The two sequential years of extreme low sea ice extent at the end of summer in 2007 and 2008 are indeed evidence that the Arctic may be on a fast track for increased September sea ice reduction over the next 30 years. A consequence will be increased autumn air temperatures due to heat released by the ocean, which is absorbed during the summer as a result of reduced sea ice coverage. Reduction of September sea ice extent during single year events appears to be an important feature in both the 2007 observation and in certain ensemble members from CMIP3 models (Figure 1). Ensemble members for simulations without anthropogenic forcing (control runs) indicate that anthropogenic forcing is a necessary condition for future major sea ice loss to occur. However, the influence of natural variability in the form of both recent warm years and wind-driven sea ice drift supports the conclusion that the observed reduction of September 2007 sea ice occurred many decades earlier than the expected timing of sea ice reduction under the influences of greenhouse gases forcing alone, i.e., the mean of all model ensembles projections (Figure S2).
The first quartile of the distribution of time intervals for sea ice extent to drop from 4.6 to 1.0 M km2 implies that a sea ice free Arctic in September may occur as early as the late 2020s, based on projections by six CMIP3 models selected for their ability to simulate the current conditions of sea ice extent. To reach these conclusions it is important to apply the observational constraints that the models produce a reasonable mean and seasonality of sea ice extent. Further confidence is based on three of the selected models having sophisticated sea ice physics packages. Sea ice thickness, while crudely represented in most CMIP3 models, show reductions in summer (September) and winter (March) over the next 30 years. The uncertainty in timing of a summer sea ice free Arctic is largely due to both within-model contributions from natural variability and between-model differences.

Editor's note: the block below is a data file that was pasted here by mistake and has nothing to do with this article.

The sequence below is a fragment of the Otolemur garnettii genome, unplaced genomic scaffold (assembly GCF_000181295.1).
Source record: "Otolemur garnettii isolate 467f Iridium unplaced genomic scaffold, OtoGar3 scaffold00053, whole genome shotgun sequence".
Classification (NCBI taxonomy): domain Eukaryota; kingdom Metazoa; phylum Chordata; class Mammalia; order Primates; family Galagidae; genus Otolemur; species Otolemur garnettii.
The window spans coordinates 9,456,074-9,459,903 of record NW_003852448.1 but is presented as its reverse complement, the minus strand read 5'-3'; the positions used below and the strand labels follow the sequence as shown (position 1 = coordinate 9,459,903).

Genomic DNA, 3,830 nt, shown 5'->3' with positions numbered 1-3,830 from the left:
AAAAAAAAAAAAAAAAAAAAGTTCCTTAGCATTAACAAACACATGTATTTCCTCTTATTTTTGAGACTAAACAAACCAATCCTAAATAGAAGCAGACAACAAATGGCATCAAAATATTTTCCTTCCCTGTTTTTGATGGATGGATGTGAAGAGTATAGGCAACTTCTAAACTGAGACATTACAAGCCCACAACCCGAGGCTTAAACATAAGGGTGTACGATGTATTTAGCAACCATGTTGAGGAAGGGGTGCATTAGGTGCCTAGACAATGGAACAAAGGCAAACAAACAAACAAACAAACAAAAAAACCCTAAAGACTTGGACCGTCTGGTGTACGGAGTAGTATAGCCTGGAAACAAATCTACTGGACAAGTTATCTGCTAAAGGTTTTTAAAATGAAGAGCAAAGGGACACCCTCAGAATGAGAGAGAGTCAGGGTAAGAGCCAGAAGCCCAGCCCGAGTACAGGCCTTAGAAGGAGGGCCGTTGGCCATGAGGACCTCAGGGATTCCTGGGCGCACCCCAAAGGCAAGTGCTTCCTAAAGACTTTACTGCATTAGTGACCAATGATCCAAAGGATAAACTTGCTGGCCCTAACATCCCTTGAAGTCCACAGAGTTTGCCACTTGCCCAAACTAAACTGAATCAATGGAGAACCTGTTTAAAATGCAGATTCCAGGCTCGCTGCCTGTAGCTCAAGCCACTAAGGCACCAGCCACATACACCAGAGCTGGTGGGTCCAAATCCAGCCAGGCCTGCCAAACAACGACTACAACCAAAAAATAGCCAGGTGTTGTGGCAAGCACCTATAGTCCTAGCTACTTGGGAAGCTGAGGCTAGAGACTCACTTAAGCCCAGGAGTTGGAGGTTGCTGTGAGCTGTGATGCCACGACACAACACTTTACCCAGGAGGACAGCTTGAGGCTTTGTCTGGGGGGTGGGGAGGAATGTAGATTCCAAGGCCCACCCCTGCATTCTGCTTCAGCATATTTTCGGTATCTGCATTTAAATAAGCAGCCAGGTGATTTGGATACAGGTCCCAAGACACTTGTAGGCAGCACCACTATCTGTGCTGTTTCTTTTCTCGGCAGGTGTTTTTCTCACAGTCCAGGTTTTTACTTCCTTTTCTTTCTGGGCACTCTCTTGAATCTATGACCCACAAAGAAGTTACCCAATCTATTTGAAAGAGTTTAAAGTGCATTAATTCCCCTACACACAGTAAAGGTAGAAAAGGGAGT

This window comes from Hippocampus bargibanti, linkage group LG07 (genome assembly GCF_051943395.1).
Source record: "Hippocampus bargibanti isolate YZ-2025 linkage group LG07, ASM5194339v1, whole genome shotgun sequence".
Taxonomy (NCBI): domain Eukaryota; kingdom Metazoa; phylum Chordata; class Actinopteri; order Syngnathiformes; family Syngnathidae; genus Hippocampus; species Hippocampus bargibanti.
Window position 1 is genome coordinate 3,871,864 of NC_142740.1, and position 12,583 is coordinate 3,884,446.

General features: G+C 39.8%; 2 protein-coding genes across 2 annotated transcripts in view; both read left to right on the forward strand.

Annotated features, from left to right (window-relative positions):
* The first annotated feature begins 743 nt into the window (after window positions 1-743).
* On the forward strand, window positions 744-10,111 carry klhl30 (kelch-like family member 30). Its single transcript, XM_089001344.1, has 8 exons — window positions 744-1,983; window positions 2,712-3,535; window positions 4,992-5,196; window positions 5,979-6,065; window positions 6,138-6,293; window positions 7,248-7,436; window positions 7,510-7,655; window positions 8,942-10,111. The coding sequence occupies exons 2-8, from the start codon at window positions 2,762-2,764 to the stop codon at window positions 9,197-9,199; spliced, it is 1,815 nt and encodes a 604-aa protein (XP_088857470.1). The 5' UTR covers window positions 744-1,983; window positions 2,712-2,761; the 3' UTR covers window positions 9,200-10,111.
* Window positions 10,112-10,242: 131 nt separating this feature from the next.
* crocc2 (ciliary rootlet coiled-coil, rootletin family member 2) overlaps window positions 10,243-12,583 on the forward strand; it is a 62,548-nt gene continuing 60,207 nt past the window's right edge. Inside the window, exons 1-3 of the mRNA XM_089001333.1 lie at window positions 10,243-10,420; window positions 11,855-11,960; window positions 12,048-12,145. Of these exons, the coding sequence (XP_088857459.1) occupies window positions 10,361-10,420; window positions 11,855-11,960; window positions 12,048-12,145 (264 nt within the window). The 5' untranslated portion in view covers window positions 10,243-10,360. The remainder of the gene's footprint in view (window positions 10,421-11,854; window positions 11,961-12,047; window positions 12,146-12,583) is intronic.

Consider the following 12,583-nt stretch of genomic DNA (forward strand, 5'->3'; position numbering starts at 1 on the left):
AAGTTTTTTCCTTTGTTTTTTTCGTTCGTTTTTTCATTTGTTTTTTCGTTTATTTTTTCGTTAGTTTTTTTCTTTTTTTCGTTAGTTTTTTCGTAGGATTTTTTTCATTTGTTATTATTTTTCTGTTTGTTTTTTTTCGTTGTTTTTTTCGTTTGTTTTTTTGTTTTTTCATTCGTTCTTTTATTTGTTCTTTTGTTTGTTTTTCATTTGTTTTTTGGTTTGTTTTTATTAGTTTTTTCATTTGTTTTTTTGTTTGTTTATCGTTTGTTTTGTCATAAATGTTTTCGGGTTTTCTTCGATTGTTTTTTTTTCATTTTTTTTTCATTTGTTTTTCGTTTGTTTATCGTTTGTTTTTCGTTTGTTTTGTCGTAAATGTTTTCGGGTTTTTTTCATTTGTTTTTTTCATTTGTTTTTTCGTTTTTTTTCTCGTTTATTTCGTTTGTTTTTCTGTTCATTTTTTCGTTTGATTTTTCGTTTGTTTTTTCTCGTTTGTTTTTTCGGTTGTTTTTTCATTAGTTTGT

We appreciate the support of NOAA Arctic Research of the Climate Program Office and discussions on this topic with many Arctic colleagues. This publication is partially funded by the Joint Institute for the Study of the Atmosphere and Ocean (JISAO) under NOAA Cooperative Agreement NA17RJ1232, contribution 1605. PMEL contribution 3261.We also like to thank Qiang Fu for his comments and suggestions on the manuscript. We acknowledge the modeling groups, the Program for Climate Model Diagnosis and Intercomparison (PCMDI) and the World Climate Research Programme (WCRP)'s Working Group on Coupled Modelling (WGCM) for their roles in making available the WCRP CMIP3 multi-model dataset. We would like to thank the two anonymous reviewers and the editor for their valuable comments. Support of this dataset is provided by the Office of Science, U.S. Department of Energy.
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